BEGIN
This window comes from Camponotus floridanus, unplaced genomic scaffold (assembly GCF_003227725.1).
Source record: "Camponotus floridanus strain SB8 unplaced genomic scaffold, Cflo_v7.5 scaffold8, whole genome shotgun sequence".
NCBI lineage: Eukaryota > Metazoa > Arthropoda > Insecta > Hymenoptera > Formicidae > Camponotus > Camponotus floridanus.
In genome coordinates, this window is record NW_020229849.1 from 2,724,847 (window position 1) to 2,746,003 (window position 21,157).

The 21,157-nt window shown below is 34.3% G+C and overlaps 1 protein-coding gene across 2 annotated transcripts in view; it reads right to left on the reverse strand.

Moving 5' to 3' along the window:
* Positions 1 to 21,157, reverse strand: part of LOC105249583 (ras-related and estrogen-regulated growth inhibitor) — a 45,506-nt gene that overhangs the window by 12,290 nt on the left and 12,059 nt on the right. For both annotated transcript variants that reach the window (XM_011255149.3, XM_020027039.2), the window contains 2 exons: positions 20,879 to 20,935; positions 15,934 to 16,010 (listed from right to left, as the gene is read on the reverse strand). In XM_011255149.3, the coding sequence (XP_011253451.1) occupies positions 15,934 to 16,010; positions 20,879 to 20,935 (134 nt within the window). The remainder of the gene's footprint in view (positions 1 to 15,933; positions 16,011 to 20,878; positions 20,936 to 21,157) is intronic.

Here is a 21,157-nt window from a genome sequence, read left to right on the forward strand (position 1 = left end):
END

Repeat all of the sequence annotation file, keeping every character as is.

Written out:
This window comes from Camponotus floridanus, unplaced genomic scaffold (assembly GCF_003227725.1).
Source record: "Camponotus floridanus strain SB8 unplaced genomic scaffold, Cflo_v7.5 scaffold8, whole genome shotgun sequence".
NCBI lineage: Eukaryota > Metazoa > Arthropoda > Insecta > Hymenoptera > Formicidae > Camponotus > Camponotus floridanus.
In genome coordinates, this window is record NW_020229849.1 from 2,724,847 (window position 1) to 2,746,003 (window position 21,157).

The 21,157-nt window shown below is 34.3% G+C and overlaps 1 protein-coding gene across 2 annotated transcripts in view; it reads right to left on the reverse strand.

Moving 5' to 3' along the window:
* Positions 1 to 21,157, reverse strand: part of LOC105249583 (ras-related and estrogen-regulated growth inhibitor) — a 45,506-nt gene that overhangs the window by 12,290 nt on the left and 12,059 nt on the right. For both annotated transcript variants that reach the window (XM_011255149.3, XM_020027039.2), the window contains 2 exons: positions 20,879 to 20,935; positions 15,934 to 16,010 (listed from right to left, as the gene is read on the reverse strand). In XM_011255149.3, the coding sequence (XP_011253451.1) occupies positions 15,934 to 16,010; positions 20,879 to 20,935 (134 nt within the window). The remainder of the gene's footprint in view (positions 1 to 15,933; positions 16,011 to 20,878; positions 20,936 to 21,157) is intronic.

Here is a 21,157-nt window from a genome sequence, read left to right on the forward strand (position 1 = left end):